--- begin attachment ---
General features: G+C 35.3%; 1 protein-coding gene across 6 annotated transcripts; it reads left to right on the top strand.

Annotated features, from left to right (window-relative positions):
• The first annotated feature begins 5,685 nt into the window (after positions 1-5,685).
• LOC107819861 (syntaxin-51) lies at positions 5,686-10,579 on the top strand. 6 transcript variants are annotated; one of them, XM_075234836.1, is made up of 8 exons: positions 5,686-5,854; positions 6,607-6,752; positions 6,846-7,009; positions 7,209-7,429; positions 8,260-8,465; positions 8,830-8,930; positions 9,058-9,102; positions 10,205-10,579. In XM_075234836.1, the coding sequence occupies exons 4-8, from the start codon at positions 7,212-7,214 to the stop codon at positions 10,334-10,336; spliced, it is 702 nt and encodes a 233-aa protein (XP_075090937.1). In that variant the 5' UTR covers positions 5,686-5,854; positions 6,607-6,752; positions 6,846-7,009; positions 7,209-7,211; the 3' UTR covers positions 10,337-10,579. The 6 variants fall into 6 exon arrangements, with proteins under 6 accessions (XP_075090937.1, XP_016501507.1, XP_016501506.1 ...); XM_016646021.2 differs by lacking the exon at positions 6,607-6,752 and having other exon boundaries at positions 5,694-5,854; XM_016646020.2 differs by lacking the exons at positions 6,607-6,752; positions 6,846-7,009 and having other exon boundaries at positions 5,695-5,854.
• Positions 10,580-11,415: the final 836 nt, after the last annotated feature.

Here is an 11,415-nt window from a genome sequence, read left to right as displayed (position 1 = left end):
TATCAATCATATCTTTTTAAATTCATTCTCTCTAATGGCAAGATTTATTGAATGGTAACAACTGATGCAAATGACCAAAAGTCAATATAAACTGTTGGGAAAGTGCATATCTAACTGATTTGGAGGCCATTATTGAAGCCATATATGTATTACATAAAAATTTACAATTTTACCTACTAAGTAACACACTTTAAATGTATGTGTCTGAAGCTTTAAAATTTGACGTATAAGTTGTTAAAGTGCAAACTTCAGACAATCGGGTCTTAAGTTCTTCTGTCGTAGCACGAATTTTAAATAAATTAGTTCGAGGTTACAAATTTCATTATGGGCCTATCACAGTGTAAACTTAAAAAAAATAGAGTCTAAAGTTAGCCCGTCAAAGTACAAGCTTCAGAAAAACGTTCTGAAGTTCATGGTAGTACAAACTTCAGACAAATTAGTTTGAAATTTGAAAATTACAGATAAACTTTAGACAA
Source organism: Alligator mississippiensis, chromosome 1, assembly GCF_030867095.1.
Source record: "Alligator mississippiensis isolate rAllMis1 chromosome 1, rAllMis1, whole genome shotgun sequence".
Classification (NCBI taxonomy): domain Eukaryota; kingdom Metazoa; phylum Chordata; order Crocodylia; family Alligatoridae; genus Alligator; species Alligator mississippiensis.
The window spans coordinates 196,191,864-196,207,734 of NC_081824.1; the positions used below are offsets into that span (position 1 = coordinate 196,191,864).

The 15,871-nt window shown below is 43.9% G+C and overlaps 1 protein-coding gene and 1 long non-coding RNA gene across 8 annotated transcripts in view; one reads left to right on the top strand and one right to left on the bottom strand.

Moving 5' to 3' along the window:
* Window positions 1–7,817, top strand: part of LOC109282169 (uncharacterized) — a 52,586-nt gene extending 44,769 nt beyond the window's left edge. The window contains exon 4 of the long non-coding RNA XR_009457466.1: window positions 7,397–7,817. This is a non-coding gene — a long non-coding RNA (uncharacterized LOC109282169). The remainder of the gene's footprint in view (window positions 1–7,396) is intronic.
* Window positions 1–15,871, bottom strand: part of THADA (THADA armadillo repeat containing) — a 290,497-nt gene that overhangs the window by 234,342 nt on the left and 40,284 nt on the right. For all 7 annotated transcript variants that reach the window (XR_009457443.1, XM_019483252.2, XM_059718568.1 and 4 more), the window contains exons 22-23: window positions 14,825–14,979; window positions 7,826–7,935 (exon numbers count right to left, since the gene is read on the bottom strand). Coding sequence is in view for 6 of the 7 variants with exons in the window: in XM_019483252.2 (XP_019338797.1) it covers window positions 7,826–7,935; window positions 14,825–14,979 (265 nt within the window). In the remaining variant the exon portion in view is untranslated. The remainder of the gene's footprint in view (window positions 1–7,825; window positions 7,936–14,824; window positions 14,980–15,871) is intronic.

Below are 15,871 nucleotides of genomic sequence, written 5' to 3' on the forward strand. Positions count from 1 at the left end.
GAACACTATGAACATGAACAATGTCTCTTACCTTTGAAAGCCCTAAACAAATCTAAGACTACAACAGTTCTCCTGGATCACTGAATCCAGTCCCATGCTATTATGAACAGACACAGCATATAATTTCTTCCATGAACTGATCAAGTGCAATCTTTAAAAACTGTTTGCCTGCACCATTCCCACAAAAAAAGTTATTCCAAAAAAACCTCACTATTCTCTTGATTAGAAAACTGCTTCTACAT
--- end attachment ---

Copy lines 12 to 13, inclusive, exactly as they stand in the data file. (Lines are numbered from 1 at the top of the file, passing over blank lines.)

The 15,871-nt window shown below is 43.9% G+C and overlaps 1 protein-coding gene and 1 long non-coding RNA gene across 8 annotated transcripts in view; one reads left to right on the top strand and one right to left on the bottom strand.

Moving 5' to 3' along the window: